Monday, July 17, 2006

Movies #8

Today I'm going present you one of my favourite actors. I like him since I saw Star Wars for the first time at the age of 7. If I have to describe him with one sentence only I;ll probably use one of his cult lines from Star Wars - "Charming to the last". Years later I watched him in "Horror Express" together with Christopher Lee. I think this was the movie which introduced the Hammer Horrors to me. So when I had to present a homework in the Uni on British Culture I decided to talk about Peter Cushing and his movies. The text bellow is gathered from various sources on the net.


Peter Cushing

Peter Wilton Cushing was born on 27 May 1913 in Kenley, Surrey, in England. He and his older brother David were raised first in Dulwich Village, a south London suburb, and then later back in Surrey by his mother Nellie Marie and father George Edward, who was a quantity surveyor. At an early age Cushing was attracted to acting, inspired by his favorite aunt, who was a stage actress. While at school Cushing pursued his interest in acting and also in drawing - He was an artist, skilled in drawing and painting; as a young struggling actor, he supplemented his income by selling scarves that he hand-painted and later, as an established actor, had showings of his water colors. His sketch of Sherlock Holmes became the official logo for the Northern Musgraves, a British Sherlock Holmes society. At this time he also dabbled in local amateur theater until moving to London to attend the Guildhall School of Music and Drama on scholarship. He then performed in repertory theater, deciding in 1939 to head for Hollywood, where he made his film debut in The Man in the Iron Mask (1939) directed by James Whale, a classic filmmaker of the Black and White age of the cinema, who shot masterpieces like Frankenstein, The Bride of Frankenstein and The Invisible Man. Other Hollywood films included A Chump at Oxford (1940) with the famous comic duo Stan Laurel and Oliver Hardy, Vigil in the Night (1940) and They Dare Not Love (1941). However, after a short stay, Cushing returned to England by way of New York (making brief appearances on Broadway) and Canada. Back in his homeland he contributed to the war effort during World War II - Turned down for military service on health grounds, he instead joined a theatre company that performed at military bases.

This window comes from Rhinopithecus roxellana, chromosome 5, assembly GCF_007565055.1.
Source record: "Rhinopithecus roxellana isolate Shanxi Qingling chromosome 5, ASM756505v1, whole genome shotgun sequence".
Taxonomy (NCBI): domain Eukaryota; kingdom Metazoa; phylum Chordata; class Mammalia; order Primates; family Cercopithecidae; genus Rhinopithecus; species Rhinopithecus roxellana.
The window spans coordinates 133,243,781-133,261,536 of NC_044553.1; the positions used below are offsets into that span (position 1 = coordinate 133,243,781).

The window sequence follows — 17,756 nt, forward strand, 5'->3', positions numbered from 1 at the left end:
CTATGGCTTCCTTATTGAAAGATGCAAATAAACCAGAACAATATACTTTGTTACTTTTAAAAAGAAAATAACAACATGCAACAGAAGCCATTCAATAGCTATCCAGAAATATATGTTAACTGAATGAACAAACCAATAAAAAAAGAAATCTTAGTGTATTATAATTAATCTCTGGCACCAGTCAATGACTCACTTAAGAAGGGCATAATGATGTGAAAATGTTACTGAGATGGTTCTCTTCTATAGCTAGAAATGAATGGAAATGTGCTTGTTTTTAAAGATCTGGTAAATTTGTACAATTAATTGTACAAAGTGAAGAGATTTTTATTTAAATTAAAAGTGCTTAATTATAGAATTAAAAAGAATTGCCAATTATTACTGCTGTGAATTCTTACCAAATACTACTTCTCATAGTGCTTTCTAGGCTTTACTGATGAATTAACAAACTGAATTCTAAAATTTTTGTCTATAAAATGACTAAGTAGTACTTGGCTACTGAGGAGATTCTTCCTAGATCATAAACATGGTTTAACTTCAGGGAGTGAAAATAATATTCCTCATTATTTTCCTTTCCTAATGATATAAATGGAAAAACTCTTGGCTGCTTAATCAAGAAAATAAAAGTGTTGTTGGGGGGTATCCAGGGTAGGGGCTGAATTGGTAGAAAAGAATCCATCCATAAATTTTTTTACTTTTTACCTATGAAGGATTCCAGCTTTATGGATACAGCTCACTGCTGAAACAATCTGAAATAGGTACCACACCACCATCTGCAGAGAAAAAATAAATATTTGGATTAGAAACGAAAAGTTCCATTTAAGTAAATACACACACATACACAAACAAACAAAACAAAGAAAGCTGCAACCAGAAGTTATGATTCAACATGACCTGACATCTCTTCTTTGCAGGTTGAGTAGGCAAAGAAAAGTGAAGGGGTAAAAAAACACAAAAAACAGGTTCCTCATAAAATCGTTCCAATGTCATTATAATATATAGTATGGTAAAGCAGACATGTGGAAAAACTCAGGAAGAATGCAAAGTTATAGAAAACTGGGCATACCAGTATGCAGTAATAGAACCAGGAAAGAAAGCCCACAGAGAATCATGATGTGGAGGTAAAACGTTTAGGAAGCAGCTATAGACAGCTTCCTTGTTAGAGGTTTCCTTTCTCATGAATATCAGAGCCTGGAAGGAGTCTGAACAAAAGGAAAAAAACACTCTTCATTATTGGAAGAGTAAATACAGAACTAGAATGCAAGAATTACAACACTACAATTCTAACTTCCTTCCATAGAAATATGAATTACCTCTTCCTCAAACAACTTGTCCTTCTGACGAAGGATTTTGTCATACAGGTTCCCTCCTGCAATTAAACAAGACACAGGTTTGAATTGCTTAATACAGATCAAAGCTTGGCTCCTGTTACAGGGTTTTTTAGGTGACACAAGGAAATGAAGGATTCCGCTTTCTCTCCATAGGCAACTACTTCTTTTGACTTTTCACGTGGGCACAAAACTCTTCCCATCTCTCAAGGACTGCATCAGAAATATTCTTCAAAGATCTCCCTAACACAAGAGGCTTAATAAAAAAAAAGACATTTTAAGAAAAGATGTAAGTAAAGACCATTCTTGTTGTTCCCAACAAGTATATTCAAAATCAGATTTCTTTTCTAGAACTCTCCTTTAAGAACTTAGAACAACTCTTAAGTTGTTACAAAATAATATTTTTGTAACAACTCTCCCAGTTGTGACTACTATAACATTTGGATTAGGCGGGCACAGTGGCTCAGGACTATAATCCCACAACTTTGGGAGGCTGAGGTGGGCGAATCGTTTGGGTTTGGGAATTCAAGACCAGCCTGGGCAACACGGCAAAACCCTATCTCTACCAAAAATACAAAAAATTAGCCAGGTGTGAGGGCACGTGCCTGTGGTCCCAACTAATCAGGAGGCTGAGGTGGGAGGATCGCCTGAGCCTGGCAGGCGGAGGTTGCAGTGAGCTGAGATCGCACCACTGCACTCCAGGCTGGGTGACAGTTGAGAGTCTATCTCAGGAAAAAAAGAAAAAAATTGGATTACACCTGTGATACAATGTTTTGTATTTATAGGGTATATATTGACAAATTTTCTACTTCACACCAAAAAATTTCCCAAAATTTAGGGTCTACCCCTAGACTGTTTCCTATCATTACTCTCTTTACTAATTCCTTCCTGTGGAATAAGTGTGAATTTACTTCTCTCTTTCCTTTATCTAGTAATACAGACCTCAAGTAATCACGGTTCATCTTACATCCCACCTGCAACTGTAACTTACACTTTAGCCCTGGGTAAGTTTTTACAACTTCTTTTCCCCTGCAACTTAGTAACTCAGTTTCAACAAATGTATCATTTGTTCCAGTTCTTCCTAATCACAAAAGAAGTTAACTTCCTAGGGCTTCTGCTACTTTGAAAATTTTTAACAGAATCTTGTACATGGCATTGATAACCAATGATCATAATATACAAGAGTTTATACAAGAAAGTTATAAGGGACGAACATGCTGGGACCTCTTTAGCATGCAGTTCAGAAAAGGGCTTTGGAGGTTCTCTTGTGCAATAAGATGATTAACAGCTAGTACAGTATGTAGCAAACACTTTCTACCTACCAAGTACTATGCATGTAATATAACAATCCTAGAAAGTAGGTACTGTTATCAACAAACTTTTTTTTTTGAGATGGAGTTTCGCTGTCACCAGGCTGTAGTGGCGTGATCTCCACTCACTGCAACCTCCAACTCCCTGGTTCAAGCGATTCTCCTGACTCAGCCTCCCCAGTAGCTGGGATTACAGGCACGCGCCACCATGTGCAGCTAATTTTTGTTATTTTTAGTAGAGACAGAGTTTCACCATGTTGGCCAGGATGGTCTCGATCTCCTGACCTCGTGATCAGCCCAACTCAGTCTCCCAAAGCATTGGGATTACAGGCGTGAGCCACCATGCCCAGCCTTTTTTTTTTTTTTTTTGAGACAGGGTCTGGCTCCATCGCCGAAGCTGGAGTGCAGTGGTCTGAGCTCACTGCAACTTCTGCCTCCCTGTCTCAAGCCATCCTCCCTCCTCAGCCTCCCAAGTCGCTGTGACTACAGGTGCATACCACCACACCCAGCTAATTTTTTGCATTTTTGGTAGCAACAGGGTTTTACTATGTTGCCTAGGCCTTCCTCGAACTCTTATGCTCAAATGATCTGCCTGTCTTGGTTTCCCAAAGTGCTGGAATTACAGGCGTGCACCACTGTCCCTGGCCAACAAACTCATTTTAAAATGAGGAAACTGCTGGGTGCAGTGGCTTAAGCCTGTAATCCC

Cushing came to work with actress Helen Beck, and the two fell deeply in love. They married in 1943. After the war he performed in the West End and had his big break appearing with Laurence Olivier in the film Hamlet (1948), in which Cushing's future partner-in-horror Christopher Lee also had a bit part. Both actors also appeared in Moulin Rouge (1952) but didn't meet until their later horror films. During the 1950s Cushing became a familiar face on British television, appearing in numerous teleplays, such as 1984 (1954), as Winston Smith in the movie based on George Orwell’s novel. At the end of the decade he began his legendary association with Hammer Film Productions in its remakes of the 1930s Universal horror classics. His first Hammer roles included Dr. Frankenstein in The Curse of Frankenstein (1957), Dr. Van Helsing in Dracula (1958) and Sherlock Holmes in The Hound of the Baskervilles (1959). Years later he appears on screen as the renowned detective in the classic TV series based on Arthur Conan Doyle’s stories and once again in “Sherlock Holes and the Mask of Death” in 1984.